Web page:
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2016 CTO of the Year: Greg Clancy

August 16, 2016
clancy-2-15col.jpg (IBJ photo/Eric Learned)

Indiana Farm Bureau Insurance
Senior Vice President and CIO

Major company achievements during tenure: Indiana Farm Bureau brings in $800 million a year in premiums. As the second-biggest property-and-casualty insurance company in the state, it generates $600 million in that area alone. To work more efficiently, Clancy and his team replaced and consolidated its policy management systems, and implemented company-wide imaging and workflow systems as well as a voice communication system. “A lot of insurance companies have older software systems,” he said. “Where we used to have seven or eight billing systems, we now have one.” But such improvements aren’t cheap. “Each of those consolidation projects were $10 million-plus.”

Recent tech problem solved: “A lot of our systems had been mainframe-based and used COBOL,” Clancy said, “but we needed to transition folks from old technology to the new.” The solution: an on-site course that spans one to two years, culminating in the staff person’s taking the Oracle Certification test. Such training is necessary in part because new talent for the approximately 200-member IT team can be difficult to come by. “I’ve been around a long time,” Clancy said. “And it’s probably as tough as it’s ever been. We have a new phenomenon, too, with lots of people who lie about their qualifications. It’s an issue we haven’t seen to this degree.”

Challenge faced or achievement that only tech people would understand: “Building out our new services-based application architecture at the same time that projects are trying to use it.”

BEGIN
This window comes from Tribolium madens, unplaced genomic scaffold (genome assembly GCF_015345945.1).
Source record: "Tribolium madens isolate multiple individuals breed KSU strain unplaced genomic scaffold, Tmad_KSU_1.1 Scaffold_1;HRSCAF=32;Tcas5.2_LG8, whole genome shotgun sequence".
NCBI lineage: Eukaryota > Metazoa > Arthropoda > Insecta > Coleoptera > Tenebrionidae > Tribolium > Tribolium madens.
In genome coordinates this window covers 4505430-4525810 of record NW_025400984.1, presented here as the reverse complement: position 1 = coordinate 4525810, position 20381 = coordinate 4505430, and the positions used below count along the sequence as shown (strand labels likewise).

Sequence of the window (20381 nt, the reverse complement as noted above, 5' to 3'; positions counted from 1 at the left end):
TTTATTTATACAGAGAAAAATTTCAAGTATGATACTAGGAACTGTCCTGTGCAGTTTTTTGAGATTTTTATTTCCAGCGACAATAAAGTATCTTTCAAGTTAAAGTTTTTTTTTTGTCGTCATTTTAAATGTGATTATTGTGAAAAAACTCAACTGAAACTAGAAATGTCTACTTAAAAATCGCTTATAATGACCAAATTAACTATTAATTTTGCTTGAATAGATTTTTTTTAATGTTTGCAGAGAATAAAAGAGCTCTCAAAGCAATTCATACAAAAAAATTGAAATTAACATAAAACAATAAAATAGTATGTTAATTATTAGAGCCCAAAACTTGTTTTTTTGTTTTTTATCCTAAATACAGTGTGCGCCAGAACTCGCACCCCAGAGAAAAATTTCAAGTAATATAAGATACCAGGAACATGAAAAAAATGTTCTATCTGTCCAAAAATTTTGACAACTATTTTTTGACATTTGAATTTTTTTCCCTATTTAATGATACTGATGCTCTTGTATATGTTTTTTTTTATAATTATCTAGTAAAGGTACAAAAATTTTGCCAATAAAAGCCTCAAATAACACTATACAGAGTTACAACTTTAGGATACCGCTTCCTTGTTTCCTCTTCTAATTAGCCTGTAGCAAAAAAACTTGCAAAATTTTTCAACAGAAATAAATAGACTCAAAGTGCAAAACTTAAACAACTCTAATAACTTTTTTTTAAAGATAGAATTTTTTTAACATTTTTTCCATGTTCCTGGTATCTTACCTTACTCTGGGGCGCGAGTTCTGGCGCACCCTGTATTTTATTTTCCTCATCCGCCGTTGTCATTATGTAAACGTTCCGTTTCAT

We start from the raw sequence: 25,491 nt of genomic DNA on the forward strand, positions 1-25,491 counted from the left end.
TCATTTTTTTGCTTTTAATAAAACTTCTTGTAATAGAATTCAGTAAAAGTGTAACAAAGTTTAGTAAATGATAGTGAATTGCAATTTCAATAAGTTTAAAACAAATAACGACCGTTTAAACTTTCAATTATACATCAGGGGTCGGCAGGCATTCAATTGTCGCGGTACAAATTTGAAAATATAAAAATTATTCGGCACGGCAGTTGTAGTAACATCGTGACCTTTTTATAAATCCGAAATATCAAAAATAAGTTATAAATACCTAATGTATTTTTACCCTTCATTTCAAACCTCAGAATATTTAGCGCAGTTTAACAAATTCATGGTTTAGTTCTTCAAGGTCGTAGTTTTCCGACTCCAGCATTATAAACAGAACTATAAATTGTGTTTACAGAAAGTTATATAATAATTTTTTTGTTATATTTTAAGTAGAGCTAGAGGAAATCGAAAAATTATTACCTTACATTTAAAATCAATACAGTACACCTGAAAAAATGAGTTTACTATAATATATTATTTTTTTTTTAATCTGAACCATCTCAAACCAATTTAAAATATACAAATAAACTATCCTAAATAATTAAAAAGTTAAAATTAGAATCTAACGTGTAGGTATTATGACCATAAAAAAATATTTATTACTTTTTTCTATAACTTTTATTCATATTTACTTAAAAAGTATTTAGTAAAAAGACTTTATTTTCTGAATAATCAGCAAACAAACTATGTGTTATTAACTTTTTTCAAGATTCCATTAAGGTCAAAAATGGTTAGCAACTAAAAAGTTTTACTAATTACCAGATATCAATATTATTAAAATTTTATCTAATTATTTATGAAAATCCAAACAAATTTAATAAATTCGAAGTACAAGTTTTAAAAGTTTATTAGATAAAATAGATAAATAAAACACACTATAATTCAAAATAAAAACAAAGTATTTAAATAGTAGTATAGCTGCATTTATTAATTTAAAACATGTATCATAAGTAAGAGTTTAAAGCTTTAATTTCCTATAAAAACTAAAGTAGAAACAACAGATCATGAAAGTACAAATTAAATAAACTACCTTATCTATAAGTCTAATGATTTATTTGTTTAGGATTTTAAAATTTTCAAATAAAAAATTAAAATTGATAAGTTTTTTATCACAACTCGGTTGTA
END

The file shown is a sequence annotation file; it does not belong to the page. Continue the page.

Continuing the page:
First computer: Gateway 2000. “Few people in the business today would recognize that name.”

Education: bachelor’s in general management from Purdue University

clancy-factbox.gifThe road to here: Clancy’s first job out of school was as a systems engineer for NCR Corp. He then spent 20 years with USA Funds/USA Group, beginning as a systems engineer and working up to CIO. After a merger, he stayed on as Sallie Mae CIO for three years. Clancy said that, while there can be a learning curve when changing industries, “the problems to be solved are largely the same. At my level, it’s about forming teams and getting good people under you and getting them to work well. Understanding the tech enough to ask good questions is important, but people who work well together is the key.”

Mentor/inspiration: His longtime boss at USA Group, Ted Pollack. “He was very influential to my development through the years. He asked a million questions all the time and that helped shape my style. By asking questions, you know if the person making decisions knows what they are doing.”

Go-to websites: For technology and the insurance industry, Gartner.com, Go.forrester.com, Celent.com and Novarica.com.

Favorite gadget: The Nest security camera, which has proven useful in helping his brother-in-law. “He’ll get up in the middle of the night and sometimes doesn’t know it’s not time to get up. We can tell him to go back to bed without having to get up.”

My job would be easier if … “technology trends didn’t change every 15 minutes.”•

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